How To Avoid Forced Friendships And Let Things Develop Naturally

Photo: Noiel / Shutterstock
woman hugging woman she doesn't like because she's forcing a friendship

Cultivating healthy friendships with people is an important thing to do, but it is also important to weed out the forced friendships that are no longer benefiting you.

Urban Dictionary defines a forced friendship as a situation between two people in which one forces the other to be friends, often by suggesting activities together that friends would do but that the other person cannot turn down without seeming rude.

Sometimes certain people just aren’t meant to be in your life, and that is okay. We can often find ourselves trying to salvage a forced relationship simply out of pure kindness and not wanting to let go of that person.

However, forced friendships are sometimes not worth the time or the effort.

“Forced friendships are not natural. They are friendships with a catch, they are conditional, short-lived, and leave a bad taste after they are over,” says Keya Murthy, a clinical hypnotherapist and spiritual life coach.

RELATED: How To Make Friends As An Adult (Without Being Weird Or Clingy)

You shouldn’t be putting more energy into a friendship than the other person. The effort should always be split between two people and the energy of keeping the friendship alive needs to be reciprocated.

If you find yourself constantly making an effort to hang out, always coming up with plans for your friend, or even always being the one to pick up the phone and call, then maybe that friendship is out of obligation and is no longer or may never have been organic.

How to make sure you're not forcing a friendship instead of letting it develop naturally.

1. Let them initiate plans.

If you find yourself having to always coordinate the plans with your friend, or simply just putting in more effort than they are, then it is probably a meaningless friendship.

Sometimes people are busy and just don’t have time to socialize, but true friends will find time to send a simple text asking how you are doing or a initiate quick phone call to check-in.

You don't need to make an elaborate dinner reservation, but even a quick conversation means a lot because if people genuinely want to talk to you, they will make the time.

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2. Be patient when meeting new people.

Sometimes it can be hard to figure out the line between an acquaintance and a close friend.

There are four stages of friendship:

  1. Acquaintance
  2. Peer friendship
  3. Close friendship
  4. Best Friendship

It’s always good to never force interactions, and let things happen naturally. Forcing people into the close friends' box can seem overeager and also be viewed as trying to force a friendship.

Understanding that real friendships happen naturally and not to try and force an acquaintance into being a best friend after only a few short hours or days, leaves room for there to be fewer forced interactions and awkward moments.

3. Don’t hold onto friendships that have run their course.

People change, and so do friendships. Friendship breakups hurt, but sometimes it’s for the best when you realize that maybe you should take a step back from a friendship that is no longer serving you, such as a controlling or unhealthy friendship.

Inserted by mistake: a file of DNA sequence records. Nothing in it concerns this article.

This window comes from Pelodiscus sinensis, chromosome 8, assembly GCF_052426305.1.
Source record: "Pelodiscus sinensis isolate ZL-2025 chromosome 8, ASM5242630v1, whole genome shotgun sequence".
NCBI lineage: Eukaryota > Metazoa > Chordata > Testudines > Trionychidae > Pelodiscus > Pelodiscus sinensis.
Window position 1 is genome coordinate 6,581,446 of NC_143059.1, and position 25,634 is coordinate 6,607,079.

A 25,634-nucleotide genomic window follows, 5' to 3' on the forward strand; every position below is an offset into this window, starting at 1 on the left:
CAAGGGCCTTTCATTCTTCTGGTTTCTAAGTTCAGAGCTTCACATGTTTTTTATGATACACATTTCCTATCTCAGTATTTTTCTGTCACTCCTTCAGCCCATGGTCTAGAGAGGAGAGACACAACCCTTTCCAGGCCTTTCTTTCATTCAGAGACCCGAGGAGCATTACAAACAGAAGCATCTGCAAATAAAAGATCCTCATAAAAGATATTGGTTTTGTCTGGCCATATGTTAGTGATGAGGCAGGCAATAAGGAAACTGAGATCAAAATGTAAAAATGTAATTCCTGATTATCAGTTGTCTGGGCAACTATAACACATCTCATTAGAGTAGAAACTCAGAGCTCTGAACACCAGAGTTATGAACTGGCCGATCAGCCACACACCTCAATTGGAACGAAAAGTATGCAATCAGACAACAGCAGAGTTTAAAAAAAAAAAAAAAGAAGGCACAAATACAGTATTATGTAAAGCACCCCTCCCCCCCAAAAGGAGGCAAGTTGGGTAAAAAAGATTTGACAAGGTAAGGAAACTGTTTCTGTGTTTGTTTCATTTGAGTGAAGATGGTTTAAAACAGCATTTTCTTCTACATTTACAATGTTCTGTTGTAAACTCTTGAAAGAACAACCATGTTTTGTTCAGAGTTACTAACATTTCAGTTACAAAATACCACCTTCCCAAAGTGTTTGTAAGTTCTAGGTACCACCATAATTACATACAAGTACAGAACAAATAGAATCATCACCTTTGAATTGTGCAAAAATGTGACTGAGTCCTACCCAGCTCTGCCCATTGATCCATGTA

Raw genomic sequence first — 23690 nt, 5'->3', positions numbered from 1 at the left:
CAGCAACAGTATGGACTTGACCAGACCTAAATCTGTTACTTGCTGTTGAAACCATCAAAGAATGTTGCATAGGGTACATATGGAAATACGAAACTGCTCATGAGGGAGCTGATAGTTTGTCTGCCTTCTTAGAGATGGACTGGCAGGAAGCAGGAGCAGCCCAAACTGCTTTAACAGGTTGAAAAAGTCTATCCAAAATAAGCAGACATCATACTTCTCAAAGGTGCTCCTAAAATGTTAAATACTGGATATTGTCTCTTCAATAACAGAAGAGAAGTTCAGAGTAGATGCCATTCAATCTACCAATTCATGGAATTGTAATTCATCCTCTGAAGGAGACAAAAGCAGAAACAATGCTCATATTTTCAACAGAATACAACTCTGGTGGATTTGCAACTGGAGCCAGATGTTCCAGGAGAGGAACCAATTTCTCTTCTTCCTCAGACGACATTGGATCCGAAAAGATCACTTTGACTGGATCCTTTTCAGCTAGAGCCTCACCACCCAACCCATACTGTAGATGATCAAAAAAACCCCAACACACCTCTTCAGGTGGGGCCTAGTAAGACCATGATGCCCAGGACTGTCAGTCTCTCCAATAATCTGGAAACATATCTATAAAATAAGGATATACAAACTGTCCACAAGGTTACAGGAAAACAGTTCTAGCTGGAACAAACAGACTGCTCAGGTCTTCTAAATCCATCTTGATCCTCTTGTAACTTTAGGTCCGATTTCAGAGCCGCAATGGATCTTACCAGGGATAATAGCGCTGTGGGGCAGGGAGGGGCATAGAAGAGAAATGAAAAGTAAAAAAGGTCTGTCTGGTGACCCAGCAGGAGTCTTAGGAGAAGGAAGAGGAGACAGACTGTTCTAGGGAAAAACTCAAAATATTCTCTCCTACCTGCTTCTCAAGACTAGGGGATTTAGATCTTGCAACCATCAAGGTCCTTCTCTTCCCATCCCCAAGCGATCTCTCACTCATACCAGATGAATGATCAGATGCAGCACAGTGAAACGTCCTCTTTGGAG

When someone expects or demands special treatment in a relationship, or is always talking down to you or being rude and condescending, that is an example of a controlling friend, and you should know the signs so that you don't subject yourself to any kind of toxic friendship.

Staying in a friendship with someone when you know that it should end can also be categorized as a forced friendship. It’s best to let that person go while you are still on good terms, and maybe somewhere down the line, you can reconnect.

RELATED: 10 Uncomfortable Signs You're Outgrowing Your Friendship

4. Set boundaries.

Setting boundaries is important in any relationship, but some people don’t seem to recognize it in friendships.

If you find yourself always saying yes to plans even though you know you won’t enjoy them, or feeling like you have this sense of obligation towards your friend then you might benefit from setting boundaries.

If you make your preferences clear and create healthy boundaries, it won’t allow friends to take advantage of you and put you in situations that you wouldn’t normally want to be in.

5. Accept that not everyone is going to like you.

It’s okay to not be everyone’s favorite person. You shouldn’t force friendships with people just for the sake of trying to get them to like you.

Even if you think hanging out with that person all of the time will change their mind, it most likely won’t, and interactions like that will only create forced friendships.

It’s best to move on and find contentment in the philosophy of quality over quantity.

6. Learn to be happy alone.

It’s always nice to have friends and be social, but there is beauty in finding happiness within yourself.

Be your own best friend, and you won’t find yourself in those unwanted and toxic friendships with people.

It can be picking up a new hobby, spending the day with yourself by trying new restaurants or maybe seeing that movie you’ve been dying to see. Whatever it is, there is no harm in doing things alone.

Your best companion is always the one staring back at you in the mirror.

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Nia Tipton is a writer living in Brooklyn who covers pop culture, social justice issues, and trending topics.